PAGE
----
Mercury's surface in "enhanced color," a color scheme created to emphasize color differences. This is not what Mercury would look like to the human eye, but by applying mathematical analysis to images, color differences can be accentuated beyond those visible to a person.
Mount Rushmore National Memorial under construction.
The workers had to endure conditions that varied from blazing hot to bitterly cold and windy. Each day they climbed 700 stairs to the top of the mountain to punch-in on the time clock. Then 3/8 inch thick steel cables lowered them over the front of the 500-foot face of the mountain in a "bosun chair." Despite the dangers, no one was killed during the project.
Otters in Glacier Bay National Park and Preserve, Alaska.
The sea otter population of Glacier Bay has increased dramatically in the past 20 years. Ecologists consider sea otters a keystone species here. Otters consume vast quantities of clams, urchins, crabs, and other invertebrates and their presence creates ripples through the ecosystem. NPS photo.
Every day someone like you becomes a wildland wildfire fighter, a teacher, a trail-builder, a museum curator, or a park ranger. Discover your opportunities in national parks. Come to play. Come to learn. Come to serve. Develop your environmental leadership skills. Find a job. Be the next generation to preserve and protect these great places.
With more than 80% of Americans living in urban areas, urban parks are more important than ever. The father of American landscape architecture, Frederick Law Olmsted, said of urban parks:
It is one great purpose of the Park to supply to the hundreds of thousands of tired workers, who have no opportunity to spend their summers in the country, a specimen of God's handiwork that shall be to them, inexpensively, what a month or two in the White Mountains or the Adirondacks is, at great cost, to those in easier circumstances.
Secretary Salazar Unveils Ansel Adams Murals at the Department of the Interior
Office of the Secretary
Last edited 4/25/2016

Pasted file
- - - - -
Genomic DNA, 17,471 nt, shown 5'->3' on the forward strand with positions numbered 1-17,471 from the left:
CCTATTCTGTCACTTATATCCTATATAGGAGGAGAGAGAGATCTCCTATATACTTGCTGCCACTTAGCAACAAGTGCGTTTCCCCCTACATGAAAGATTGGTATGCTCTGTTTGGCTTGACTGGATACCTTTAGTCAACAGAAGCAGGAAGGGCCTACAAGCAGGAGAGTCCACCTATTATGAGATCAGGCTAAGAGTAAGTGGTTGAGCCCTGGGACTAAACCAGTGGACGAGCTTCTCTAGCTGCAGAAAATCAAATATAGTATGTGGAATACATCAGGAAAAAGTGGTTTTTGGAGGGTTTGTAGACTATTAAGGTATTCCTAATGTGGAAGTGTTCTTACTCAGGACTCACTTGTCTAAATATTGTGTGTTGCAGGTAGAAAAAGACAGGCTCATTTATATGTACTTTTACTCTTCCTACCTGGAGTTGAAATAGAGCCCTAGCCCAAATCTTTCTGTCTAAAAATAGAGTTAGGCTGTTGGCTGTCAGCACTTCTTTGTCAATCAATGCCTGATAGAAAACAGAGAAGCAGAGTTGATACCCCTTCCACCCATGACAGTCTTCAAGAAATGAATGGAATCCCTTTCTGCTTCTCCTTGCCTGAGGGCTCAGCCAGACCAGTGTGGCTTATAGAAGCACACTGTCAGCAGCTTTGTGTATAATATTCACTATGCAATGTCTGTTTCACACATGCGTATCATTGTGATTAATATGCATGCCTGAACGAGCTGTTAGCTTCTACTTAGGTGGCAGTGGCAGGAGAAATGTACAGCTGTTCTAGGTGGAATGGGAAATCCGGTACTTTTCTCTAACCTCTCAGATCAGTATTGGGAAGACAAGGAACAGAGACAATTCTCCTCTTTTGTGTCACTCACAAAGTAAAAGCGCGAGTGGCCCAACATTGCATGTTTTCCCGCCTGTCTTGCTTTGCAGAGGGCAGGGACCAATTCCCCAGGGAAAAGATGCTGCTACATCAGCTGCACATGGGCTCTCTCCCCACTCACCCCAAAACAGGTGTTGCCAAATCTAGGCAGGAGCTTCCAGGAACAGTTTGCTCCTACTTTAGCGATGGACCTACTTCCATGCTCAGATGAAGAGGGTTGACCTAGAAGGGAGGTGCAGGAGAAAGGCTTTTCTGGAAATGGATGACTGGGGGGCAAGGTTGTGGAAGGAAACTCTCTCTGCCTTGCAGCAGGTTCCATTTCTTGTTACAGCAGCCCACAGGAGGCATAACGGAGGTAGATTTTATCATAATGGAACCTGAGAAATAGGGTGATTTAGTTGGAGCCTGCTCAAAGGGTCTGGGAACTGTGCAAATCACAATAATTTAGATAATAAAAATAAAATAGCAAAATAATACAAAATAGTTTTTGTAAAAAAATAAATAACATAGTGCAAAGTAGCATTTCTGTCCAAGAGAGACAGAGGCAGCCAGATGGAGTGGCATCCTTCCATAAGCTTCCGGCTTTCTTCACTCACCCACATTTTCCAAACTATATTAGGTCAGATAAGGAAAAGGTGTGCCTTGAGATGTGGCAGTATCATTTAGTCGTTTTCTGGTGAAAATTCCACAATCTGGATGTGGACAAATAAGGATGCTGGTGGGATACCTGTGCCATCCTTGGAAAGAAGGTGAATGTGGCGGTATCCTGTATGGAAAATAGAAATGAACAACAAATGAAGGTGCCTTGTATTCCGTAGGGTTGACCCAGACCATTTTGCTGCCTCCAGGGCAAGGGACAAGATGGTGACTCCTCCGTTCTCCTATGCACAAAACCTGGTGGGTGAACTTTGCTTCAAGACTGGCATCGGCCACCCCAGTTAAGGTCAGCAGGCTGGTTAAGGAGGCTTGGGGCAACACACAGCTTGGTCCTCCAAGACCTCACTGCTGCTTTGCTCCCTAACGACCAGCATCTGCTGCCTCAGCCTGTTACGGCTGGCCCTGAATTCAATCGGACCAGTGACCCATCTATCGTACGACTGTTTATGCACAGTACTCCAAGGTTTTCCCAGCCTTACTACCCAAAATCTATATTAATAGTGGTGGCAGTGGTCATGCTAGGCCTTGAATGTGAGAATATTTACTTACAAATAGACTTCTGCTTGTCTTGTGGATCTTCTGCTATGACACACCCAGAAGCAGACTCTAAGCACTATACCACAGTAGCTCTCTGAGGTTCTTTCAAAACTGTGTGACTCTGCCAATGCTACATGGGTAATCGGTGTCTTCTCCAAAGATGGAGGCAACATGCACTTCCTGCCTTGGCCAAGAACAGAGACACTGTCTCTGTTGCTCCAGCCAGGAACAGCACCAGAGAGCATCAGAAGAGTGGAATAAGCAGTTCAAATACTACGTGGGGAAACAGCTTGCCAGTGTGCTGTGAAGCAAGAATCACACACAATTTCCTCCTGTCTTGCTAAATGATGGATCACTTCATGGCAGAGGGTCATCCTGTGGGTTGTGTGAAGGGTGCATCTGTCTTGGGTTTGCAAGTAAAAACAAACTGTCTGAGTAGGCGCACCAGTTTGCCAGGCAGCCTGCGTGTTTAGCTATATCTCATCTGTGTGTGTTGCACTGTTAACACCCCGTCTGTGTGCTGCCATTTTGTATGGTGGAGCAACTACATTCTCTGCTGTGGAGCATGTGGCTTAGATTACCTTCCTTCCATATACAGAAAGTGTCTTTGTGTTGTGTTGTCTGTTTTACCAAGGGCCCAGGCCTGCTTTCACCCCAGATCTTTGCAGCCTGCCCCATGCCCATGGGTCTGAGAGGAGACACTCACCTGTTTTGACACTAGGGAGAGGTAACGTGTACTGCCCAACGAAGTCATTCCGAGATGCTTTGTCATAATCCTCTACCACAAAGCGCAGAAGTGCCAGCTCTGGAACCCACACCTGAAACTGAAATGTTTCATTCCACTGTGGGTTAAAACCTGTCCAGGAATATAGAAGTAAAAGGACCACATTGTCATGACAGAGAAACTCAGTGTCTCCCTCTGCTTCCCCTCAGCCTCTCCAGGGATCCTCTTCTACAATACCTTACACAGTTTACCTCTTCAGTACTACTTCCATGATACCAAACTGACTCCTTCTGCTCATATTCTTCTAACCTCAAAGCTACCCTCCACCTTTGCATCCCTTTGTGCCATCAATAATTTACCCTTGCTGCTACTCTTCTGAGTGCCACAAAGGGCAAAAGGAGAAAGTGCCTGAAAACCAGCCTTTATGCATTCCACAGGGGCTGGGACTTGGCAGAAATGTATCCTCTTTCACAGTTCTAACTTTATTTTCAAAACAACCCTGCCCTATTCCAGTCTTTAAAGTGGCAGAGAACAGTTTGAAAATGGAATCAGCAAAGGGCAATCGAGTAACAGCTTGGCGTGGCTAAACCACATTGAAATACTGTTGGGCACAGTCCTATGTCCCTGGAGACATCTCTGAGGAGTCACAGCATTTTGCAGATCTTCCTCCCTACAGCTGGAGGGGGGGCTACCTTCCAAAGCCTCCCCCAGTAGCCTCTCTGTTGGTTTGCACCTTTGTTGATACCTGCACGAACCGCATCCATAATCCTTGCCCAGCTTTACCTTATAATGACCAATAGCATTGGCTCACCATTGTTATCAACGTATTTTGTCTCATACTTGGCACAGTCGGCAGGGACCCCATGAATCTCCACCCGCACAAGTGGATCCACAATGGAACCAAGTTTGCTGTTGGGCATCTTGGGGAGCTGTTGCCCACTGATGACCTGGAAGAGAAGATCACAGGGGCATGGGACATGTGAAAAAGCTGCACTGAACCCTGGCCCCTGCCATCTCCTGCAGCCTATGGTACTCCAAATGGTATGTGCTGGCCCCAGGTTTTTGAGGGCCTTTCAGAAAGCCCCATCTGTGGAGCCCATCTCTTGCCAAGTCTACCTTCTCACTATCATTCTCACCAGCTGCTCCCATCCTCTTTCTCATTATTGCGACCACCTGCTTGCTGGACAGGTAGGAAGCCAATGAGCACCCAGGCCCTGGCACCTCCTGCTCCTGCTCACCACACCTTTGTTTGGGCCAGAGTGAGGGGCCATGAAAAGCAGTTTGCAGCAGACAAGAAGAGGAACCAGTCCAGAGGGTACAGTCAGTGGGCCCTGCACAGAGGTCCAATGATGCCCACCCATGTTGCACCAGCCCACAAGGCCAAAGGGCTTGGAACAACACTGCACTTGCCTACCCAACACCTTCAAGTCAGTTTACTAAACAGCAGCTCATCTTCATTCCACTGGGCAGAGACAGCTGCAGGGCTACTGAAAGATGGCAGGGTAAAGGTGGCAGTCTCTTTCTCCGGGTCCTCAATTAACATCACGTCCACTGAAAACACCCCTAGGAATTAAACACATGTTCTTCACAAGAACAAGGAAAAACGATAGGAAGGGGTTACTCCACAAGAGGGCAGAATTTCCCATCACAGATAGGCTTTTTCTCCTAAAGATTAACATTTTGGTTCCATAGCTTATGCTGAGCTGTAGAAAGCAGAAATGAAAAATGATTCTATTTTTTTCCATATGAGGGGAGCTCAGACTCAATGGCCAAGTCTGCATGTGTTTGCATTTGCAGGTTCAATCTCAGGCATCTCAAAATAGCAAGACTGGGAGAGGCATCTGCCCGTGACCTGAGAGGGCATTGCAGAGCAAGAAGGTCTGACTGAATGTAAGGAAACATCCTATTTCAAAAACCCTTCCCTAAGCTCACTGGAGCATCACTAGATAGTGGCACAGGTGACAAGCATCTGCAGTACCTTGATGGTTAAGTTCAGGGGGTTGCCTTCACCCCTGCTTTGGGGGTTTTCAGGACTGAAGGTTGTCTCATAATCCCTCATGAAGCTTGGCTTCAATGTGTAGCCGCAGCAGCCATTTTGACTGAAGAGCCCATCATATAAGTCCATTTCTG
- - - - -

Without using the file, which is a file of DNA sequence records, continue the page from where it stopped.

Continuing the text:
WASHINGTON, DC – Secretary of the Interior Ken Salazar today unveiled an exhibit within the corridors of the Department of the Interior of 26 never-before installed murals taken by famed photographer and conservationist Ansel Adams. The images, part of the Ansel Adams: The Mural Project 1941-1942, have been installed on the first and second floors of the Department as originally envisioned by the artist and then-Secretary of the Interior, Harold Ickes.
“Through Adams' artistry, he demonstrated not only the ‘grandeur and influence of the Natural Scene' – as he so eloquently put it – but the benefits of conservation, sound direction, and stewardship of those resources,” said Secretary Salazar. Secretary Ickes first met Adams at a 1936 conference on the future of national and state parks. A keen student of both conservation and art, Ickes soon thereafter acquired Adams' mural-sized triptych, Leaves, for display in his personal office.
So impressed was Ickes with the photographer, he commissioned the artist in 1941 to produce a series of photographic murals for installation in the new Department headquarters. With the advent of World War II, the Department canceled the project and never installed Adams' photographs.
The spectacular images were taken at some of the American West's most iconic sites including the Grand Canyon, Grand Teton, Rocky Mountain, Yellowstone, and Glacier National Parks as well as Boulder Dam. There are also captivating images of Navajo and Pueblo Indians.
Upon taking office, Secretary Salazar directed the installation within the corridors of the Main Interior Building. “It is my hope that visitors from across our great nation now will have a chance to see the blessings of America's great outdoors through the lens of one of America's greatest artists”
The original photographs (signed exhibition copy by Adams) are stored at the National Archives to ensure their preservation and protection.
A photo slide show of the prints will be available on our website at www.doi.gov at 6:30pm EST.